^
Keep Westword Free
4
| Crime |

Sheriff has "mixed emotions" about plea deal with rapist/murderer Ricky Lee Harnish

Earlier today, I expressed astonishment that Ricky Lee Harnish, who's admitted to having raped and murdered teenager Holly Andrews in 1976, will likely face a sentence that maxes out at 24 years. Clear Creek Sheriff Don Krueger, in whose jurisdiction Andrews' body was found, understands this reaction -- because he's feeling something like it.

"I'm having sort of mixed emotions," he says. "It doesn't seem like that should be enough. But at 54 years of age, I don't know that it's not going to be almost a life sentence."

Krueger has been living with the Andrews case for a long time. "This is my fifteenth year as sheriff, but I was a reserve back in '76," he says. "I didn't get too involved with it back then, but we've brought it up a few times since. One of the areas we explored had to do with Henry Lee Lucas" -- a confessed serial killer who claimed Andrews as one of his victims. As time wore on, however, law enforcement agencies here and elsewhere came to believe that Lucas seriously embellished his track record.

Then, in 2005, Harnish was arrested on a drug charge, and DNA taken from him at the time matched evidence in the Andrews matter. Add his proximity to Andrews -- his parents lived near her mother's house, where she was seen shortly before her disappearance -- and the case seemed beyond solid. But Krueger says a conviction was hardly guaranteed.

"Everybody watches CSI, and they think DNA is the answer, but that's not necessarily true," he says. "You have to have other elements in order to convince a jury that this is the only way something could have happened. And this happened 33 years ago. That makes it even tougher, especially when you don't have any witnesses."

I Support
  • Local
  • Community
  • Journalism
  • logo

Support the independent voice of Denver and help keep the future of Westword free.

At least Harnish's acceptance of a second-degree-murder plea removes the possibility "that he could be walking away free," Krueger says -- and it helps the Sheriff's Office from a practical standpoint, too. Personnel were gearing up for a three-week trial begining with jury selection on Friday at the same time numerous members of the small staff were dealing with having contracted swine flu.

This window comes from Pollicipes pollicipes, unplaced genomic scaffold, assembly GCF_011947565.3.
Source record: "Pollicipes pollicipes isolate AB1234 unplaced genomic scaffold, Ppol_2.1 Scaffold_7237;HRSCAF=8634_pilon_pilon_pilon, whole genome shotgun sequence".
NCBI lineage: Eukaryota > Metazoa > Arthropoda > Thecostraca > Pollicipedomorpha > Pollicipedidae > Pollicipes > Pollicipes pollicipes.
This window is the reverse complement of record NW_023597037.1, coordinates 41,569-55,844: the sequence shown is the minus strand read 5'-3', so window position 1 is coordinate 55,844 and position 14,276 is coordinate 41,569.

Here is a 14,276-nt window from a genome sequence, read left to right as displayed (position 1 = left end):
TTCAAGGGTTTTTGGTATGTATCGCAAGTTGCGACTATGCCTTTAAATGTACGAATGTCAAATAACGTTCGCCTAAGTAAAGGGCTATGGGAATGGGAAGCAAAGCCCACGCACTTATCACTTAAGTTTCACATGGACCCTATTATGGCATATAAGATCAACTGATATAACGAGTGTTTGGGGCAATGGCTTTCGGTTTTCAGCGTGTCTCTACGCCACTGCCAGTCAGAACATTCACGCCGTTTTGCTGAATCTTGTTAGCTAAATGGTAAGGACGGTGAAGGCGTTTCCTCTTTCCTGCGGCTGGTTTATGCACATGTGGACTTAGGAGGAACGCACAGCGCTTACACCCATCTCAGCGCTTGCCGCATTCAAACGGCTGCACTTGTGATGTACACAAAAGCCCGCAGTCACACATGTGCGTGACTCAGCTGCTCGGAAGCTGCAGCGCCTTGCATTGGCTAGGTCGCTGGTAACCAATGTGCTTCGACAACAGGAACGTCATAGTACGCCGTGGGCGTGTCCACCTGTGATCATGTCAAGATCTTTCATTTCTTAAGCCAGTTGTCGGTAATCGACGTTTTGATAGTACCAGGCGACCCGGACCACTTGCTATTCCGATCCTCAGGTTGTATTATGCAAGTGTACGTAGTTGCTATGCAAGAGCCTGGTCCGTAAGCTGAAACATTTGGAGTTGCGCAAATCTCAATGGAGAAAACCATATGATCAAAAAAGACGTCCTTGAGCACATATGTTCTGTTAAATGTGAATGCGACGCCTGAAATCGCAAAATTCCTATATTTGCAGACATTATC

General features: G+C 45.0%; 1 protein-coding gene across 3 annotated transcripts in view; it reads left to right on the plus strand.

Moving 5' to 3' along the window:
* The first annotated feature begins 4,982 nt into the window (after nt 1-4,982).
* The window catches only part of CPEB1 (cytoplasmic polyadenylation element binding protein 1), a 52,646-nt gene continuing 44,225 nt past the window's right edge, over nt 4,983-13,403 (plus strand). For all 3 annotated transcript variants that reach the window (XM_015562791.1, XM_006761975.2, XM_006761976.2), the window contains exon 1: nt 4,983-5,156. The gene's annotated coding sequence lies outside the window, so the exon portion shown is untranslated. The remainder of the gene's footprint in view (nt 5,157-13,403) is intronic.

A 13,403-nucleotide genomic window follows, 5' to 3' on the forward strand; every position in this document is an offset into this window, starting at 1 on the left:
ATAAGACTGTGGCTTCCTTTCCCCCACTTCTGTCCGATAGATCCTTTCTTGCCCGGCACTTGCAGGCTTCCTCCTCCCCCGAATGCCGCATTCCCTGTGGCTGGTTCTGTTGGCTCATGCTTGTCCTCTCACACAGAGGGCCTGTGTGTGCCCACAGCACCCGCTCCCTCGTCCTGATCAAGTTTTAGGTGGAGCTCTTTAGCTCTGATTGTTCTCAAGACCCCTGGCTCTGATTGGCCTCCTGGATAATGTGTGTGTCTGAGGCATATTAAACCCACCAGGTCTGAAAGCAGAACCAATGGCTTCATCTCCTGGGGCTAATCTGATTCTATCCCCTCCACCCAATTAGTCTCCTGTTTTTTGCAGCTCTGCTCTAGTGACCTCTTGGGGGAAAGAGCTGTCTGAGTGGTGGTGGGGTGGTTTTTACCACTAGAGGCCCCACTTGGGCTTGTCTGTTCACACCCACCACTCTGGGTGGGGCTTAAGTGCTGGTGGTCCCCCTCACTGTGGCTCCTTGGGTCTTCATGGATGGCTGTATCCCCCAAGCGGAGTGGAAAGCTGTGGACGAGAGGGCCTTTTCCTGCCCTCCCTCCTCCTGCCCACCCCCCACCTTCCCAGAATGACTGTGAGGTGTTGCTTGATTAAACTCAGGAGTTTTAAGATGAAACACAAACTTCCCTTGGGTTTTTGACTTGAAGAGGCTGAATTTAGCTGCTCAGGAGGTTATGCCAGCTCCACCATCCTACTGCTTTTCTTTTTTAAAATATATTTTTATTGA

Still, such considerations are minor in comparison to the resolution of a case that seemed fated to linger indefinitely. "At least we finally have closure," Krueger says.

If only Harnish's cell door was scheduled to stay closed for longer.

Keep Westword Free... Since we started Westword, it has been defined as the free, independent voice of Denver, and we would like to keep it that way. Offering our readers free access to incisive coverage of local news, food and culture. Producing stories on everything from political scandals to the hottest new bands, with gutsy reporting, stylish writing, and staffers who've won everything from the Society of Professional Journalists' Sigma Delta Chi feature-writing award to the Casey Medal for Meritorious Journalism. But with local journalism's existence under siege and advertising revenue setbacks having a larger impact, it is important now more than ever for us to rally support behind funding our local journalism. You can help by participating in our "I Support" membership program, allowing us to keep covering Denver with no paywalls.

We use cookies to collect and analyze information on site performance and usage, and to enhance and customize content and advertisements. By clicking 'X' or continuing to use the site, you agree to allow cookies to be placed. To find out more, visit our cookies policy and our privacy policy.

 

Join the Westword community and help support independent local journalism in Denver.

 

Join the Westword community and help support independent local journalism in Denver.